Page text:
When you feel comfortable about the vet bring your pet in for a check up. Does he spend sufficient time with you and your pet? How does he treat the animal? Is he gentle and loving? Does he remember your pet’s name? Is the exam thorough?

Another thing to look for in a veterinarian's office, is a friendly staff. If there is more than one doctor at the facility make sure that all of the doctors meet at least your minimum requirements as they may be the one to treat your pet in an emergency. Other staff, such as assistants, will be handling your pet, so make sure they are caring and good with handling animals as well. Another important factor in determining if this is a good office is being able to call with questions. The staff should be knowledgeable and able to help over the phone.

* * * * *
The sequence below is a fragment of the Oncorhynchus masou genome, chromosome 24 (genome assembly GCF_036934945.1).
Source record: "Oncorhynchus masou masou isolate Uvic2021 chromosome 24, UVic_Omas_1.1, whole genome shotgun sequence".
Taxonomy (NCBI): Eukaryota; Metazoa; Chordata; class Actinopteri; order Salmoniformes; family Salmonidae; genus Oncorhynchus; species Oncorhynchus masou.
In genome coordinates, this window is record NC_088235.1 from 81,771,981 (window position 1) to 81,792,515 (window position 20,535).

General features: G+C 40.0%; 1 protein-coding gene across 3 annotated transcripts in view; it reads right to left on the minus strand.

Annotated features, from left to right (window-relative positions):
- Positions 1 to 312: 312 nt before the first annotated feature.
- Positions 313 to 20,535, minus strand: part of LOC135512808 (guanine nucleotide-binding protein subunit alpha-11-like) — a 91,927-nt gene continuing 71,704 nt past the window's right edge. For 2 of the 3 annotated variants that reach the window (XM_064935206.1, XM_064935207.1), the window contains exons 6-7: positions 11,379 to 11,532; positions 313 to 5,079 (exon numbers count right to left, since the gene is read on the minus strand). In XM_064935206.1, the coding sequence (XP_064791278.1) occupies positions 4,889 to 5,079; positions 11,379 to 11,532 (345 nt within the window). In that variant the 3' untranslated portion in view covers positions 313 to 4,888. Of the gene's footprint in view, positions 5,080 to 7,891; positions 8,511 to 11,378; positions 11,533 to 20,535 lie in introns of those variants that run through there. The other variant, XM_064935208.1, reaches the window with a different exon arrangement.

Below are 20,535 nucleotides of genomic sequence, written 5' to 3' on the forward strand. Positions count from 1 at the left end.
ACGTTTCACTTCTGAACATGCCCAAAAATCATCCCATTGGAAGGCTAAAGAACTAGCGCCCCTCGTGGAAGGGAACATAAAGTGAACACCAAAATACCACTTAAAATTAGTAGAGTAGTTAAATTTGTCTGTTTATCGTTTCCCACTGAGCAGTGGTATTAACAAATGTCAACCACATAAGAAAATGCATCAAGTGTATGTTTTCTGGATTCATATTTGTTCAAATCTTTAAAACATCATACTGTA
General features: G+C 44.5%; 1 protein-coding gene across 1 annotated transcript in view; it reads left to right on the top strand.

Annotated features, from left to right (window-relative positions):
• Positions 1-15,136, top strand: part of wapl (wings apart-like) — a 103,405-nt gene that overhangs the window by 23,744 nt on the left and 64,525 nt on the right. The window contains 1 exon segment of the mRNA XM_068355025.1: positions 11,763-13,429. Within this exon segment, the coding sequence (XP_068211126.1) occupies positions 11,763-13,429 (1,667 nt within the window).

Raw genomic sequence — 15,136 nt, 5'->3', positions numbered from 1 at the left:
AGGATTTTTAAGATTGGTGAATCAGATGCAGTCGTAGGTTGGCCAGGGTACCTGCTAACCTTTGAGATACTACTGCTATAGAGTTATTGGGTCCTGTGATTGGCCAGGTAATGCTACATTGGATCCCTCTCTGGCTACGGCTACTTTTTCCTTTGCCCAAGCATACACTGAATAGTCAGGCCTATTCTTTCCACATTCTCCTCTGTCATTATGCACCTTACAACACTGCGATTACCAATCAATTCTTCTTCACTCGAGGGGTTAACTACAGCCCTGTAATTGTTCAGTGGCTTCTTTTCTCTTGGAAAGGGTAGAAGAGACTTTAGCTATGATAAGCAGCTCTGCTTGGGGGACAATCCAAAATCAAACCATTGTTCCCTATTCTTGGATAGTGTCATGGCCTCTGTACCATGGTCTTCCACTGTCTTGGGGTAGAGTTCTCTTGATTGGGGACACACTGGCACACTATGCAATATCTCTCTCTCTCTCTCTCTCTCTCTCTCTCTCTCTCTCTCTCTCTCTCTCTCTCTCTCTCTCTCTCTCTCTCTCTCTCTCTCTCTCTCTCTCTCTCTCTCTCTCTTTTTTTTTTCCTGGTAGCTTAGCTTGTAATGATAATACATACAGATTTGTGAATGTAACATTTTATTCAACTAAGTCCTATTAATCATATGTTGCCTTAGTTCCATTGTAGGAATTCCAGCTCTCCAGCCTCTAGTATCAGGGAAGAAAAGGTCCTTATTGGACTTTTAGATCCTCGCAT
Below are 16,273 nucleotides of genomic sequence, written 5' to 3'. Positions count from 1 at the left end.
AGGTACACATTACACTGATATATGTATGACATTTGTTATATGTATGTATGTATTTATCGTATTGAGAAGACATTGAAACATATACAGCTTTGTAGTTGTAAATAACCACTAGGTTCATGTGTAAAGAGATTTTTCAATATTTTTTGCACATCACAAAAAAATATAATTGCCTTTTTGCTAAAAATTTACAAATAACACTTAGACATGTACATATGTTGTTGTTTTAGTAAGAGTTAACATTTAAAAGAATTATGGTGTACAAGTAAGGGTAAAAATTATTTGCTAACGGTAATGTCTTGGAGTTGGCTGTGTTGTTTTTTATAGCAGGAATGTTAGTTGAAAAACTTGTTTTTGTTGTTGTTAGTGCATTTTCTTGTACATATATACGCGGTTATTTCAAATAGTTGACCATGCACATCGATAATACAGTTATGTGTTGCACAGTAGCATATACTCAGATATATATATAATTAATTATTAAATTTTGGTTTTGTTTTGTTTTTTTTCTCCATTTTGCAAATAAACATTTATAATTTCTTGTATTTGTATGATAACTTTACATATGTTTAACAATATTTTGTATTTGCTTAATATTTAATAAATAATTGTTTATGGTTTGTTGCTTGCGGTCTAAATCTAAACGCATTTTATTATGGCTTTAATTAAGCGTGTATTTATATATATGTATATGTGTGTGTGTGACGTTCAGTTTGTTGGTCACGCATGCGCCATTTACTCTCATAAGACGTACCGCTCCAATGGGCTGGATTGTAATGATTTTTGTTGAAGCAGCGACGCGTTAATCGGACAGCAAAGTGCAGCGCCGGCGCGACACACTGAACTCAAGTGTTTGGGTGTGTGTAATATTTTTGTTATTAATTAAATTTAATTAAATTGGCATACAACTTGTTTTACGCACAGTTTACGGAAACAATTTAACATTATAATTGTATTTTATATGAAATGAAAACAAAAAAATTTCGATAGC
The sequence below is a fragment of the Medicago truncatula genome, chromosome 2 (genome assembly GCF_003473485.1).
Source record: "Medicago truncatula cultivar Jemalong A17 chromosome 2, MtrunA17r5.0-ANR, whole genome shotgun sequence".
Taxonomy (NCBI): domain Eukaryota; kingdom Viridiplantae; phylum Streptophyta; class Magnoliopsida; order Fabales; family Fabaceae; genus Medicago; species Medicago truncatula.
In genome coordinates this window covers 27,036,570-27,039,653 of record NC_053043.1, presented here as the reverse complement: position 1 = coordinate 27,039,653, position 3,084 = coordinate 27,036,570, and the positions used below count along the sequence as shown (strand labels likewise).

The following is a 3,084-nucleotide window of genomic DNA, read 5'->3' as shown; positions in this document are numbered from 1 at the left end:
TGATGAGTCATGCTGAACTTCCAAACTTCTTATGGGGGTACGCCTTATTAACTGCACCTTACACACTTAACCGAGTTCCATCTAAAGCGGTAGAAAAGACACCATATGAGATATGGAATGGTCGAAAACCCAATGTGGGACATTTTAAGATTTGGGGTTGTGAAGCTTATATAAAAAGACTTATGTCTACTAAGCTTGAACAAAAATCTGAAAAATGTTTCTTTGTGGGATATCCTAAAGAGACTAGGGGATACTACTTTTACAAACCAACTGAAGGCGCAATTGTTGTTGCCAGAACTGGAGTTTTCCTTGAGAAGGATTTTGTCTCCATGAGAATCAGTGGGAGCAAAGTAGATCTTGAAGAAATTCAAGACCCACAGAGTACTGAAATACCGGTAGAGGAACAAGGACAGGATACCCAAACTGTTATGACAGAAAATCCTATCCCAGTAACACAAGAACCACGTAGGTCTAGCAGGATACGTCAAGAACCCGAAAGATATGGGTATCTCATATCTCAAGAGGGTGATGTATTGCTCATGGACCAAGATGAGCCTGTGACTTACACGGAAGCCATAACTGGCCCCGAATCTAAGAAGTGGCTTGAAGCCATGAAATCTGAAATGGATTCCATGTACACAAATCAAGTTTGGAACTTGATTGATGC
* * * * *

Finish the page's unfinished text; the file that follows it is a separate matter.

Hours of operation are also important. What hours does the vet keep? Make sure the vet’s hours of operation are compatible with your work schedule, otherwise, you may have to take days off just to take your pet to the vet. Other questions to ask are: Does the vet do house calls? How far in advance can you book appointments with the Vet, and how soon can you book them? Does the veterinarian’s office have 24 hour emergency care? If you have an emergency at 3:00am, will the Vet be there to take care of your pet? During a serious illness, or after a serious injury, you want to know that your vet is there and available for care. Do they offer an emergency phone number in case you need to contact the doctor during non-office hours? Do they send out appointment reminders by mail or e-mail? Do they call you to remind you of appointments?